In the examples shown at FIGS. 6GA to 6GF, initially, both devices 600, 699 a are connected to a voice communication channel for sending and receiving voice communications with one another via their respective talk user interfaces 602, 602 a. In FIG. 6GA, the incoming notification 664 a is received at device 600 during an active voice communication where touch input 620 d is detected at talk affordance 606 and voice data is sent from device 600 to external device 699 a, causing audio output 630 a corresponding to the voice data and visual output indication 628 a at contact affordance 604 a at external device 699 a. In this case, incoming notification 664 a is suppressed from output at FIGS. 6GA to 6GB for the duration of the active voice communication. At FIG. 6GC, the active voice communication ends whereupon device 600 no longer detects the touch input 620 d, and displays the notification alert 666 a at FIG. 6GD corresponding to the incoming notification 664 a. At FIG. 6GE, in response to touch input 674 on dismiss affordance 672, notification alert 666 a is removed from display and device 600 resumes display of talk user interface 602 at FIG. 6GF. Throughout FIGS. 6GA to 6GF, external device 699 a displays talk user interface 602 a without interruption, since device 600 did not leave the voice communication application. It is noted that in some examples, displaying notification alerts causes the device to become unavailable for voice communications while the notification is displayed.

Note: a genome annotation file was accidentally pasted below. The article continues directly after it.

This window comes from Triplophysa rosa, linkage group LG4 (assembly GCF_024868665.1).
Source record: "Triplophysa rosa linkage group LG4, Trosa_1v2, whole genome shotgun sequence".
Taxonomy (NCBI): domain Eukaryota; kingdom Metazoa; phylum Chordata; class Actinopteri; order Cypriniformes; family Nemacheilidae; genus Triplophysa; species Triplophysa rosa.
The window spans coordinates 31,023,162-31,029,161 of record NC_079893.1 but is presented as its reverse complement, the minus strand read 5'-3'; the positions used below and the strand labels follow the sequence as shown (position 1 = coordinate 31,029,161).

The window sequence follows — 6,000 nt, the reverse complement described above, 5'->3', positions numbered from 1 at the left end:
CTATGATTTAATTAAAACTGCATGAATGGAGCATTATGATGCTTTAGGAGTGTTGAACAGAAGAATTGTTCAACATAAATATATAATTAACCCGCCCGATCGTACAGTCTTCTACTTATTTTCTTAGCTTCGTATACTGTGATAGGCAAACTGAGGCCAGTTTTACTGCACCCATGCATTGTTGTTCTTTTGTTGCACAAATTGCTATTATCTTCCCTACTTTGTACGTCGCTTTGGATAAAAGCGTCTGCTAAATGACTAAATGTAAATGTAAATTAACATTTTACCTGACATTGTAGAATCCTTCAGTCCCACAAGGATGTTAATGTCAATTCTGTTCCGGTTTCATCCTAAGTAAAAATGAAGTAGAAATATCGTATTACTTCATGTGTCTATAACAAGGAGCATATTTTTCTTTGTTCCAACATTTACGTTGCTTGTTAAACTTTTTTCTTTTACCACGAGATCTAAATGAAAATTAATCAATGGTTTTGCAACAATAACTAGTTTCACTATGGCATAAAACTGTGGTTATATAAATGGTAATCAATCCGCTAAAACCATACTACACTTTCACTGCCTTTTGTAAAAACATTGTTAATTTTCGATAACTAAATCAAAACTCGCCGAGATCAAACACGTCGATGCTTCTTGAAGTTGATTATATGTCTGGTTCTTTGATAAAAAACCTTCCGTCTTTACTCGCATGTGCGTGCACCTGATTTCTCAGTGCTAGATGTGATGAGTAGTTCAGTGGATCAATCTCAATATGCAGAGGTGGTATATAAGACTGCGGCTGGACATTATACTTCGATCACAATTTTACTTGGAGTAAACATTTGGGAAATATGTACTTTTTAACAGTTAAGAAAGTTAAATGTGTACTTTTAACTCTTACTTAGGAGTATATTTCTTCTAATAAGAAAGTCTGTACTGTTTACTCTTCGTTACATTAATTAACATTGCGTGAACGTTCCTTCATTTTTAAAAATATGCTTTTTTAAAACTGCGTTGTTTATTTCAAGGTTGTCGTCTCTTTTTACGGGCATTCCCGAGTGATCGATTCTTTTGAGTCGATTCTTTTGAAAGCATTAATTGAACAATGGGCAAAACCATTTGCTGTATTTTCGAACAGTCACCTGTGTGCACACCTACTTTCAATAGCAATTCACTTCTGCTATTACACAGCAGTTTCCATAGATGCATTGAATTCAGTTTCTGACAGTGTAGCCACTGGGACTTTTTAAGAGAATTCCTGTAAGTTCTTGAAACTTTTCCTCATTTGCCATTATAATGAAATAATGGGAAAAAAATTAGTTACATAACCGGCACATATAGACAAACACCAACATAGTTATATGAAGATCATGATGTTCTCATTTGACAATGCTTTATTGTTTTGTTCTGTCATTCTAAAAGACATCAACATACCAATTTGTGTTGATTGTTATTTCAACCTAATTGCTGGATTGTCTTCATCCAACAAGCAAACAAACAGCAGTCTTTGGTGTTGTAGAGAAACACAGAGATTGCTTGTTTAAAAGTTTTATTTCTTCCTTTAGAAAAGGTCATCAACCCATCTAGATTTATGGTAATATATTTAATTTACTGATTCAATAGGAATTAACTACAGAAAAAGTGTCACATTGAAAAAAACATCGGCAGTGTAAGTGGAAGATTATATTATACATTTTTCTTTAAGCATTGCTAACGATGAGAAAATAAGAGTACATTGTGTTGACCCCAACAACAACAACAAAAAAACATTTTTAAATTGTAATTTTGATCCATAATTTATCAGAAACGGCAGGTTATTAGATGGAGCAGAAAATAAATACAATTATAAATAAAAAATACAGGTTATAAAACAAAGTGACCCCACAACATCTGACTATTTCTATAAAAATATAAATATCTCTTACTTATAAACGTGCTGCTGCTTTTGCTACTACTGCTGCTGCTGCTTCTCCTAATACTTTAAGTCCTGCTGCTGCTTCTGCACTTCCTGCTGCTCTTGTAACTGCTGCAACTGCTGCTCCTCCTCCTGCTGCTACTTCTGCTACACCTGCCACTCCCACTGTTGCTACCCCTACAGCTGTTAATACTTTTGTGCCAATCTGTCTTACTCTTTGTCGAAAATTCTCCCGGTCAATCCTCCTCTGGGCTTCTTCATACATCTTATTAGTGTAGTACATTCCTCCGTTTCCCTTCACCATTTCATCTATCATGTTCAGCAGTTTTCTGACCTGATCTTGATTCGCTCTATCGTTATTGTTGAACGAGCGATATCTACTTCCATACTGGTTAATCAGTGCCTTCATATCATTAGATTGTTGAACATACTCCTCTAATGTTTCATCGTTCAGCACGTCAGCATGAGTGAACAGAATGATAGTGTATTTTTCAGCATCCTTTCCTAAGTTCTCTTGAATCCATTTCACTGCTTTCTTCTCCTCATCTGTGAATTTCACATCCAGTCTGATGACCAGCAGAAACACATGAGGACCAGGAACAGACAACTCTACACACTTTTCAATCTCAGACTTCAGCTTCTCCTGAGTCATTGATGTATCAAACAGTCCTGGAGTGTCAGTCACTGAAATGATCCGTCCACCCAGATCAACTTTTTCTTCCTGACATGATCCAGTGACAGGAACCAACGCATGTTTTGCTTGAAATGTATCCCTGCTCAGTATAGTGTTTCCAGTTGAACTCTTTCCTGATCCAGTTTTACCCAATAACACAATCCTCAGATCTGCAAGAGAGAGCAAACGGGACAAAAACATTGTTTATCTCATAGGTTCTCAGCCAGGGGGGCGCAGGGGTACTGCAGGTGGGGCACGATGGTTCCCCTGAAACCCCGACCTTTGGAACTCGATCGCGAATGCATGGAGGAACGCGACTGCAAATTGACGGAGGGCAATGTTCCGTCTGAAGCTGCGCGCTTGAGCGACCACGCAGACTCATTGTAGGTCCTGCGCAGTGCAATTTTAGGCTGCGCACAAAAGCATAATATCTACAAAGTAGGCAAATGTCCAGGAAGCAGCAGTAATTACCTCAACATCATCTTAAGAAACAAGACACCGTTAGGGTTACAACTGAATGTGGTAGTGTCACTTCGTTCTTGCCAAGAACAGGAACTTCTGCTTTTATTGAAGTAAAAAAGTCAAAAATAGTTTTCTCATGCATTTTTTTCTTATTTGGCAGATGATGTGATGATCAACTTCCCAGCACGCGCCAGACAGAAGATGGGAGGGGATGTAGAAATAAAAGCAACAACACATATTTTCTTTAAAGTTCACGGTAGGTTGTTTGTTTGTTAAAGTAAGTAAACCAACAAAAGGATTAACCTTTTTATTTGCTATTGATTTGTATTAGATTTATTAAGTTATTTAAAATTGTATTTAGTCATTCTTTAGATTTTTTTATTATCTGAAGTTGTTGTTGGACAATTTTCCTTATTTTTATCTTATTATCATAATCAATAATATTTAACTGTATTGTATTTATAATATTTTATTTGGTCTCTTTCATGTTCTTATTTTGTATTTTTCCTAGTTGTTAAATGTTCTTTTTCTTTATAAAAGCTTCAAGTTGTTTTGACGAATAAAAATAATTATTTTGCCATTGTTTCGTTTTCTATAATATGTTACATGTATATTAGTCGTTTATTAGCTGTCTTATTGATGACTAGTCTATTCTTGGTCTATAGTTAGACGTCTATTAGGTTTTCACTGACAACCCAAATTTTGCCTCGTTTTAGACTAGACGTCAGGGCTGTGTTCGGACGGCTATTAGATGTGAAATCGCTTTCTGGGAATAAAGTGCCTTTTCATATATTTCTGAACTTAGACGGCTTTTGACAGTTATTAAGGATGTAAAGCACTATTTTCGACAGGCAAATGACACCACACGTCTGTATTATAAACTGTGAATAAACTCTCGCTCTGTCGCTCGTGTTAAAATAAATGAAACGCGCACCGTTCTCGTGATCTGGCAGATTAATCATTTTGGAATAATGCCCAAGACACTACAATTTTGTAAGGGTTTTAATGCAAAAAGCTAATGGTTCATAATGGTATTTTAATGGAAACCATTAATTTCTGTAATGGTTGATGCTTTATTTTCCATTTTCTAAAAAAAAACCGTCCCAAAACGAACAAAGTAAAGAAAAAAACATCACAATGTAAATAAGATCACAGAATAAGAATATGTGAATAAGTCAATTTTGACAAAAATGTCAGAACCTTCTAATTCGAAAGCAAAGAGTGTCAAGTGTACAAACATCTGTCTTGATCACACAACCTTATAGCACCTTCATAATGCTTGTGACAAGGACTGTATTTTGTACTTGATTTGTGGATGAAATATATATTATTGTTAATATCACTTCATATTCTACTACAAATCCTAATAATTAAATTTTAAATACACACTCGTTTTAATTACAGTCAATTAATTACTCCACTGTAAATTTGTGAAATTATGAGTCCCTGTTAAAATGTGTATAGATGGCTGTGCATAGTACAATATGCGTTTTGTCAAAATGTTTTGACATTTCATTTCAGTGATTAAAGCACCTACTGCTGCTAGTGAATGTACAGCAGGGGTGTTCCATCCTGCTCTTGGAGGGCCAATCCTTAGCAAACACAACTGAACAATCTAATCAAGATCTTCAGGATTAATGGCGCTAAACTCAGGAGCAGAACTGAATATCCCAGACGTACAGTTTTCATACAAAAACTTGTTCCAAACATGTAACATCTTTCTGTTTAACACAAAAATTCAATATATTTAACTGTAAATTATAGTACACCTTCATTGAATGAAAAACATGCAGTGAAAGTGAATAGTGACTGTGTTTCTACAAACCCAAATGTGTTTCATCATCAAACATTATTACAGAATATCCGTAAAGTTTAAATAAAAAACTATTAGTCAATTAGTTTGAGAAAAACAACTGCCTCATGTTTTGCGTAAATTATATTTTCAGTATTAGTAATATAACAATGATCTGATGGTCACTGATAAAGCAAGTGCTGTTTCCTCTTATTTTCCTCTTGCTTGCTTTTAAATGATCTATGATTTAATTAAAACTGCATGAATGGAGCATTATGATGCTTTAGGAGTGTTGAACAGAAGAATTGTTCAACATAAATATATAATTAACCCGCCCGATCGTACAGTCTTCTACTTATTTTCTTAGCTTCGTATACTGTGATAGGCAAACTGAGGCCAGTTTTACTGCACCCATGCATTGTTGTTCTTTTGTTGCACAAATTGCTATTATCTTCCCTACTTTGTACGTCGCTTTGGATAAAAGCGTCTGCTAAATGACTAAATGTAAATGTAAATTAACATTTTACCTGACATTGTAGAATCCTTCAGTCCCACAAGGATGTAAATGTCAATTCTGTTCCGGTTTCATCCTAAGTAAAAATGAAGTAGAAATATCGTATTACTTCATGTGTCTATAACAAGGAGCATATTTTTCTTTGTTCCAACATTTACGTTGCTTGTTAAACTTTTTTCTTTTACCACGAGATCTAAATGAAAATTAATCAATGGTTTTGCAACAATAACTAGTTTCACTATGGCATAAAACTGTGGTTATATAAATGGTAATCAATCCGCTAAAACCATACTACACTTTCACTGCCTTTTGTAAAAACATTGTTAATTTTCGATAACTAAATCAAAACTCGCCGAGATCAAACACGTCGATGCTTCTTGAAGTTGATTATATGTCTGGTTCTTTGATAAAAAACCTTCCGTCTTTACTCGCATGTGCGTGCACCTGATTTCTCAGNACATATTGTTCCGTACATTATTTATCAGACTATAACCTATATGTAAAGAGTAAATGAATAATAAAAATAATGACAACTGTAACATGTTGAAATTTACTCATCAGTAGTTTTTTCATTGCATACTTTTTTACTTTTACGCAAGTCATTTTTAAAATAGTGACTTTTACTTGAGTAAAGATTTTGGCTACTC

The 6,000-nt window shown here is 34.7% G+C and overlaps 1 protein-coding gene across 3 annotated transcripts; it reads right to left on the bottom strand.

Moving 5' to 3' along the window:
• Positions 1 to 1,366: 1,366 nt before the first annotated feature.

In the examples shown at FIGS. 6HA to 6HH, initially, both devices 600,699 a are connected to a voice communication channel for sending and receiving voice communications with one another via their respective talk user interfaces 602, 602 a. At FIG. 6HA, incoming notification 664 a is received first, followed by second incoming notification 664 c at device 600. Both incoming notifications 664 b,644 c are received during an active voice communication where touch input 620 e is detected at talk affordance 606 and voice data is sent from device 600 to external device 699 a, causing, at external device 699 a, audio output 630 a corresponding to the voice data and visual output indication 628 a at contact affordance 604 a. At FIGS. 6HA to 6HB, incoming notifications 664 a,c are queued in their arrival order and suppressed from output for the duration of the active voice communication. At FIG. 6HC, the active voice communication ends whereupon device 600 no longer detects the touch input 620 e. Subsequently at FIGS. 6HD to 6HG, device 600 displays the queued notification alerts 666 a, 666 c in the order that their corresponding notifications arrived. As shown at FIGS. 6HE and 6HG, touch inputs 674 a and 674 c, respectively, on dismiss affordance 672 at each notification alert 666 a, 666 c removes display of the notification alert and talk user interface 602 is displayed again at FIG. 6HH. In some cases, the notification alerts 666 a, 666 c are automatically cycled through display in their queued order without requiring inputs on each dismiss affordance 672. Throughout FIGS. 6HA to 6HH, external device 699 a displays talk user interface 602 a without interruption, since device 600 did not leave the voice communication application.